Over the past few years, the Trump administration has enacted controversial policies at the U.S.-Mexico border. That includes a family separation policy that led to more than 2,500 children being separated from their parents.
After public outcry, President Trump signed an order to end separation. But he continues to make the border a focal point of his administration.
Michelle Velasquez is cofounder and attorney at Civitas Law Group. She's volunteered at the border twice. Once to work at a detention facility in Texas, and again this fall to provide legal assistance to asylum seekers in Tijuana, Mexico.
Velasquez says asylum is a legal claim that someone can make based on their fear of persecution in their country.
"There's absolutely nothing illegal about coming to the border and asking for asylum. Asylum seekers who are currently in the country and going through that process are not here unlawfully," she says.
Claims can be based on an asylee's fear of persecution from their government because of their race, ethnicity, nationality, religion, or membership in a particular social group.
Velasquez says the majority of people at the border seeking asylum are from Central America — mainly Guatemala, Honduras, and El Salvador. But she says there are also people from all over the world.
"Which was sort of eye-opening for me when I was in Tijuana, not having really realized that there were people from all over the world who would use the southern border as sort of a port of entry to make their asylum claim," notes Velasquez. "So, these included people from Cameroon, from Russia, from Iran, from Eritrea, from Haiti, from Venezuela, Cuba."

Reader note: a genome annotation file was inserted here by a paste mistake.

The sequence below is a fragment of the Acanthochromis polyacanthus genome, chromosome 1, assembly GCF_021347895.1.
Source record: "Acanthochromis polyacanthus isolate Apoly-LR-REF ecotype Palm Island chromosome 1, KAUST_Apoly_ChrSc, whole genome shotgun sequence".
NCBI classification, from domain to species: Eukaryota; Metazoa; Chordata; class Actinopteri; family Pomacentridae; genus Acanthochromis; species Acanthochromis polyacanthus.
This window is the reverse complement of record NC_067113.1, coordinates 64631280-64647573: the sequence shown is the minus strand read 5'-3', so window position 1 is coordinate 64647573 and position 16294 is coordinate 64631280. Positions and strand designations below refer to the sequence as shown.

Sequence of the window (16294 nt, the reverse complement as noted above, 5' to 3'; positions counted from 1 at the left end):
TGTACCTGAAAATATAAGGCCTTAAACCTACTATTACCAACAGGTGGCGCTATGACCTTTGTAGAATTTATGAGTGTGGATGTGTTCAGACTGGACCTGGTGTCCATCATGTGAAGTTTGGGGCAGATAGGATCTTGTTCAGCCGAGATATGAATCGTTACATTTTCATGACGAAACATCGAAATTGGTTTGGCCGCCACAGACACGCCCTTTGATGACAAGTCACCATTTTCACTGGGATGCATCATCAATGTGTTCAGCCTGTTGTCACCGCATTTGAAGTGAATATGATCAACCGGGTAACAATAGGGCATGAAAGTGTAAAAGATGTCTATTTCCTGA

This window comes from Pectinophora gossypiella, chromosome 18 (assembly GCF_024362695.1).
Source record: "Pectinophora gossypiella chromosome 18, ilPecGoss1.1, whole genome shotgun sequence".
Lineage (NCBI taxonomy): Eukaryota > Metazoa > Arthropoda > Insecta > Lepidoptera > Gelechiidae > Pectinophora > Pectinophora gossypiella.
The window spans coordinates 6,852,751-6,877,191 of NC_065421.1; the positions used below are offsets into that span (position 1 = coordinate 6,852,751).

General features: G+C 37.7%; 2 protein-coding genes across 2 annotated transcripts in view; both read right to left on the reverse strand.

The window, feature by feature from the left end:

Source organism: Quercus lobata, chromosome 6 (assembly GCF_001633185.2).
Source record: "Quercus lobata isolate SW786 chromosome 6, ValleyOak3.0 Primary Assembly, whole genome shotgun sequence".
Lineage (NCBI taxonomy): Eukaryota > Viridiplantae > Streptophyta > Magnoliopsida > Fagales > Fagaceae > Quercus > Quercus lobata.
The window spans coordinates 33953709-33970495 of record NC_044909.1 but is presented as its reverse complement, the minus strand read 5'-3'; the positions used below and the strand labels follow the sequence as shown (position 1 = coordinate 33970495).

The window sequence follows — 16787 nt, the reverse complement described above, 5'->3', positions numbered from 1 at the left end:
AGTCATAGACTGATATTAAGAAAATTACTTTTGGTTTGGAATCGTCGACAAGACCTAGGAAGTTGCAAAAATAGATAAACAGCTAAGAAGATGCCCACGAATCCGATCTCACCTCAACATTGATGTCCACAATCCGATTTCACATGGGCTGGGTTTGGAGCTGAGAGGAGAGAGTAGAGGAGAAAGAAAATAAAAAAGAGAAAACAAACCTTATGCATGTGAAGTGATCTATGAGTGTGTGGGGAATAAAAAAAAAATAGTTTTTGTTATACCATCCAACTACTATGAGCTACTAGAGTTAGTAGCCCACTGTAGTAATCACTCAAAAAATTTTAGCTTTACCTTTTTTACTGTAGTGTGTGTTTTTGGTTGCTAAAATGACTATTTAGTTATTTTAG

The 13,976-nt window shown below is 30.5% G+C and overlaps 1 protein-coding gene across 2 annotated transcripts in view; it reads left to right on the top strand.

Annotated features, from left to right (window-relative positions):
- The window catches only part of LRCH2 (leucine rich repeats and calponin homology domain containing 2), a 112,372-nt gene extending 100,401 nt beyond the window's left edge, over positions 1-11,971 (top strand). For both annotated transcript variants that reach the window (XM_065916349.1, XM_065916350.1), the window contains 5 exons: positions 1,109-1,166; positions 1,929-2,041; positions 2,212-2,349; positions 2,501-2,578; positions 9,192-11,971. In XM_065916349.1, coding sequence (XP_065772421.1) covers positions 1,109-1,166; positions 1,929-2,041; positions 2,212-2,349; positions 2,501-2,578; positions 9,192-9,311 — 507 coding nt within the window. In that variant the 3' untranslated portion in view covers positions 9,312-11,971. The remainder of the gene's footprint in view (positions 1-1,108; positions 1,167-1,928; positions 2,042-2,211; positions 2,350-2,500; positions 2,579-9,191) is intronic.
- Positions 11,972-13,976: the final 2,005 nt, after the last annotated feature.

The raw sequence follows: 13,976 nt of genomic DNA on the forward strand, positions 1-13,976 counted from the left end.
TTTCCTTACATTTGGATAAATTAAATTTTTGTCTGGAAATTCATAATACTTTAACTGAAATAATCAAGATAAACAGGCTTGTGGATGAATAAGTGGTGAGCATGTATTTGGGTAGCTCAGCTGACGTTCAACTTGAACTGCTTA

She first went to the border in 2018. But since then, Velasquez says there have been a few major changes. For example, there's now a metering system, which is a system where people have to wait in line to claim asylum. They present themselves to a board, are given a number, and wait until their number is called to begin the asylum seeking process.
"This essentially means that people are sort of stuck in limbo in Tijuana or in other border cities. Just kind of waiting to see when their number will be called," Velasquez explains.
She says there aren't enough shelters and people have to rely on charity while they wait. And people are really vulnerable.
"They're vulnerable to kidnapping, to extortion — all sorts of terrible things are happening to people. I've met an individual who missed a court date because he was beat up and landed in the hospital from being robbed," says Velasquez.
Even Mexicans seeking asylum have to stay in Mexico, the country from which they're fleeing persecution.
There's a migrant protection protocol also known as the "remain in Mexico" policy, according to Velasquez. Asylum seekers from Spanish speaking countries other than Mexico have to return to Mexico as they wait for their case to be processed.
"The biggest problem with that, just from a practical standpoint, is access to attorneys, to legal help to make their asylum claim," Velasquez explains. "Asylum is a complicated process. There are a lot of moving parts. There's a lot of specialty in asylum law. And so it's already really difficult to win a case, particularly if you are representing yourself."
Velasquez says if a person is able to be released into the United States, they might be able to connect to some support systems there already, like family, find employment or find a legal resource.
"That's not happening because they're being returned to Mexico," she says. "So, it's already difficult and challenging to find legal assistance once you're released into the United States. But it's exponentially higher if you're remaining in Mexico to try and make your claim."
Finally, Velsquez says there's a safe third country rule. The rule says if you are arriving at the southern border by land, you cannot claim asylum in the U.S. unless you have made a claim of asylum in a third country, and you have been denied asylum in that third country.
She says these rules do not affect asylum seekers who filed their claims from the United States before these laws were implemented.
People may not realize it, but Velasquez says there's definitely a community of people from Central America and other countries living and working in Milwaukee who have asylum claims. She says there is certainly a need for legal resources for those folks here as well as at the border.